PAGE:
How law firms are adapting to remote work
Lawyers across the country have been sheltering in place for weeks now, and for many, there is no immediate end in sight. The move to remote work was a sudden one, with governors instituting social distancing requirements seemingly overnight. Notably, many firms were unprepared for this change, and as a result business continuity proved to be a pressing issue.
However, over time, firms adapted. They had to; they had no choice.
Now that a few weeks have passed, working from home has become the new normal, but it hasn’t always gone smoothly. The transition was easier for some firms than others, as borne out by the results of a recent survey. The nationwide survey was conducted by MyCase (the company for which I work) from April 8th-10th, with 819 legal professionals responding. Some findings regarding remote work were expected, but others were more surprising.
For starters, the transition to working from home full-time occurred fairly quickly for many firms, with 46% reporting that it took a day or less to establish a virtual law practice. 31% shared that it took 2-3 days, 13% did so after a week, and for 10% of respondents it took 2 weeks or more.
Not surprisingly, the majority of lawyers reported that at the time of the survey their firms were operating remotely in one form or another. After all, necessity breeds ingenuity. Specifically, 48% of lawyers indicated that all law firm employees were working remotely. Another 39% shared that some of their employees were working remotely. Only 12% reported that their firms were open for business with all employees working in the physical office. Finally, only 1% had closed their firms’ doors for the time being.
Most law firms didn’t have all of the necessary technology tools in place to enable their firms to move to a remote practice overnight. This was an unprecedented situation, so the lack of preparedness was to be expected. That being said, the majority of legal professional have adapted to the sudden change in circumstance very adeptly, and at an incredibly rapid pace. So much so that that I’d go so far as to say that much of the technology adoption that occurred over the past month would not have otherwise occurred for another 5 years or more.
Because working remotely necessarily requires better communication methods, it’s no surprise that due to the shelter in place mandates certain forms of online communication exploded in popularity overnight. The survey results provided insight into the specific tools adopted by law firms over the past month.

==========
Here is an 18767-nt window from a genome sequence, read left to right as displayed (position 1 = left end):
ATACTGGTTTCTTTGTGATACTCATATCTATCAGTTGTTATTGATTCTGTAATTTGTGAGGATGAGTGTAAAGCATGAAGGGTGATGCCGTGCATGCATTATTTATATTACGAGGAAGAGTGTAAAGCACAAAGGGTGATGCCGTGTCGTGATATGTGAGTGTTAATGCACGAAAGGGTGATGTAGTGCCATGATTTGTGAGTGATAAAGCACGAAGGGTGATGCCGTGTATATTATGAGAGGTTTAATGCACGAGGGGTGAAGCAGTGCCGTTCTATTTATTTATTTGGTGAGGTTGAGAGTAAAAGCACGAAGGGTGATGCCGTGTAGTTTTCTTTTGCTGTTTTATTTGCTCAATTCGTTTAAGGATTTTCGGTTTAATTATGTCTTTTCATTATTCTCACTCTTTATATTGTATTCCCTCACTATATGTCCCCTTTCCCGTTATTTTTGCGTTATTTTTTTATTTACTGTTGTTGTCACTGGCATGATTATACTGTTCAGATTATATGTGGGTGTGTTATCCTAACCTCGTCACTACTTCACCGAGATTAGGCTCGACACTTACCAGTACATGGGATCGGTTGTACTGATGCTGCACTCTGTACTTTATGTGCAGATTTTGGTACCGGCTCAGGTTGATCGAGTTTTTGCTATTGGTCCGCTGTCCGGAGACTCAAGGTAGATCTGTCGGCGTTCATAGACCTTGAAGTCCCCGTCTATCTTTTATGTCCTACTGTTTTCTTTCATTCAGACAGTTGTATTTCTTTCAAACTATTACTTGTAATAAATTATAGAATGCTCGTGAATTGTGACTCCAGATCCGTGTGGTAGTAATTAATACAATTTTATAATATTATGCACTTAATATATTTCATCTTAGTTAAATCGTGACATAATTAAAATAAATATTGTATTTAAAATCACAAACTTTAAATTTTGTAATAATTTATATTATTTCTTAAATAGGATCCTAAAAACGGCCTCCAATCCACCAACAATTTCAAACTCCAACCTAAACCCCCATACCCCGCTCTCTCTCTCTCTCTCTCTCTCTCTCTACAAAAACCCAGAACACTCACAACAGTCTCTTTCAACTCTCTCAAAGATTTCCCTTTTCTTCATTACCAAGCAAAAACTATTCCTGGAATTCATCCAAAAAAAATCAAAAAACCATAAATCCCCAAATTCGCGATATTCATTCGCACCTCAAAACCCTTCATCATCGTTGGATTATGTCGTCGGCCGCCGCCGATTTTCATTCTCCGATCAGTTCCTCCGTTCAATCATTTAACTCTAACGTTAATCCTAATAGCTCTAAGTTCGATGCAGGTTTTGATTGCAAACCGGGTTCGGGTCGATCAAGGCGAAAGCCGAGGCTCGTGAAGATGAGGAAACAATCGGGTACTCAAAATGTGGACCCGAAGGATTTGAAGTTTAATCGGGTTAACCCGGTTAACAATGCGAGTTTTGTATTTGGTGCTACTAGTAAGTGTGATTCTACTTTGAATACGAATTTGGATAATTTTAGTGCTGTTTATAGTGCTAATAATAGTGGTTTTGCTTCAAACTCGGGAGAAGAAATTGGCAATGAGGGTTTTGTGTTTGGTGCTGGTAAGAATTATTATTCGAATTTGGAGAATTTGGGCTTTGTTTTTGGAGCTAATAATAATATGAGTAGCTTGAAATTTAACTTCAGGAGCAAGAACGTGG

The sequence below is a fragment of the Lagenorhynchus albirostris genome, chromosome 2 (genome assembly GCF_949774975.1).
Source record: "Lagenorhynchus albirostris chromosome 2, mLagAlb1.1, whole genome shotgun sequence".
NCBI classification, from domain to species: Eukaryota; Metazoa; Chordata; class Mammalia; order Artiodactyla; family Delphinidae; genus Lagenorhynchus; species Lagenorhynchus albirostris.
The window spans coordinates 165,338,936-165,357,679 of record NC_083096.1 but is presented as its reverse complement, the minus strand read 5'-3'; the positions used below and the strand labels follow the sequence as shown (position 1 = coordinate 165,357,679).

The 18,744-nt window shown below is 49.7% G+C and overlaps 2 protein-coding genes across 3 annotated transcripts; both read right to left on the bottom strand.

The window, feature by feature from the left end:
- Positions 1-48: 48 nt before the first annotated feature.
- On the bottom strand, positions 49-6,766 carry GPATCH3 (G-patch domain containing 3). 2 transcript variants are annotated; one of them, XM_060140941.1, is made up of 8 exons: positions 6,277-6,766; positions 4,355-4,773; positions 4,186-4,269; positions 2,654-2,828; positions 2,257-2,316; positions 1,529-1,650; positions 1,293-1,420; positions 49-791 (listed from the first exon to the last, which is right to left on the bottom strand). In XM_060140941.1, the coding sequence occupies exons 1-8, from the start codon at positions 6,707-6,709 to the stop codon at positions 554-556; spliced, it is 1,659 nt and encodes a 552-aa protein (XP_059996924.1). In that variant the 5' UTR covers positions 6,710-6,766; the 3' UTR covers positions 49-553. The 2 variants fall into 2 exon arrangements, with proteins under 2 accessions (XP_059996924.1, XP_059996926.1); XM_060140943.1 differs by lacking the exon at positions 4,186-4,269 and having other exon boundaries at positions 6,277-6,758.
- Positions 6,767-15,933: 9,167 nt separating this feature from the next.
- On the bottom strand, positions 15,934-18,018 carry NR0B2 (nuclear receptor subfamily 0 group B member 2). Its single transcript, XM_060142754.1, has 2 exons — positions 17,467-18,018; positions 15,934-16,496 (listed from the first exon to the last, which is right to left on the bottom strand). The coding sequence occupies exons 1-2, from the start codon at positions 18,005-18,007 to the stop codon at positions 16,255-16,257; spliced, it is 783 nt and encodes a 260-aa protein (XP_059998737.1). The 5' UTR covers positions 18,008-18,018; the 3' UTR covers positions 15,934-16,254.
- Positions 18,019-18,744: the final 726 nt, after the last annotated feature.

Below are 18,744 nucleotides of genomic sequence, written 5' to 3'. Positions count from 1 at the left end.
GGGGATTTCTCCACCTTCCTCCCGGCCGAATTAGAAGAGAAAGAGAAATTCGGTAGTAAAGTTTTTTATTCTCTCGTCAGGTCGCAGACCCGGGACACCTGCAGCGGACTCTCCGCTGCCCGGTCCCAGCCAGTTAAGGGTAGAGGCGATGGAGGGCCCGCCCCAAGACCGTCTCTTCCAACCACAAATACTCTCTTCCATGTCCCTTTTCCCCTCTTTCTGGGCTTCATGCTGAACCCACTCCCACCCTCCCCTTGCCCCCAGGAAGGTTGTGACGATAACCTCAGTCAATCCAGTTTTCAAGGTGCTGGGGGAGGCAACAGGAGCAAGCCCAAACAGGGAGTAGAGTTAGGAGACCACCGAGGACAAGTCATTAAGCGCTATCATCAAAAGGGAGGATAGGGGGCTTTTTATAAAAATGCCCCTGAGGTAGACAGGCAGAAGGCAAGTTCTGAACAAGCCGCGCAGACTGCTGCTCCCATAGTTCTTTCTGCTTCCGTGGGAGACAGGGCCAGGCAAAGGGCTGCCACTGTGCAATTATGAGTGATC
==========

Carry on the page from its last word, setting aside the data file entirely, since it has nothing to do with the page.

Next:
Video conferencing was the top technology adopted by firms due to remote work requirements, with 529 indicating that their firms had begun to use it. Next, 235 respondents shared that their firms had invested in new hardware, such as laptops. 206 reported that their firms had not adopted any new technology, followed by VOIP phone systems (55), online fax (55), data backup (49), payment tools (47), internet security (46), and other (34).
Finally, the responding lawyers weighed in on whether they felt prepared to work from home with the technology tools supplied by their firm. The survey results showed that 79% of law firm staff using cloud-based systems felt that they had what they needed to work from home, whereas only 59% of non-cloud based users sharing that sentiment.
Has your firm moved to remote work? How does your firm’s transition process compare? Hopefully you feel well prepared to provide legal services while working from home. If not, rest assured, there is technology available that can fill the gap and streamline your work processes so that you’re able to work as efficiently and effectively from home as you do in the office. But if you don’t take advantage of it, you only have yourself to blame. So what are you waiting for? Research your options, choose the right tools, and get to work!
Nicole Black is a Rochester, New York attorney, author, journalist, and the Legal Technology Evangelist at MyCase law practice management software for small law firms. She is the author of the ABA book Cloud Computing for Lawyers, co-authors the ABA book Social Media for Lawyers: the Next Frontier, and co-authors Criminal Law in New York, a Thomson Reuters treatise. She writes legal technology columns for Above the Law and ABA Journal and speaks regularly at conferences regarding the intersection of law and technology. You can follow her on Twitter at @nikiblack or email her at firstname.lastname@example.org.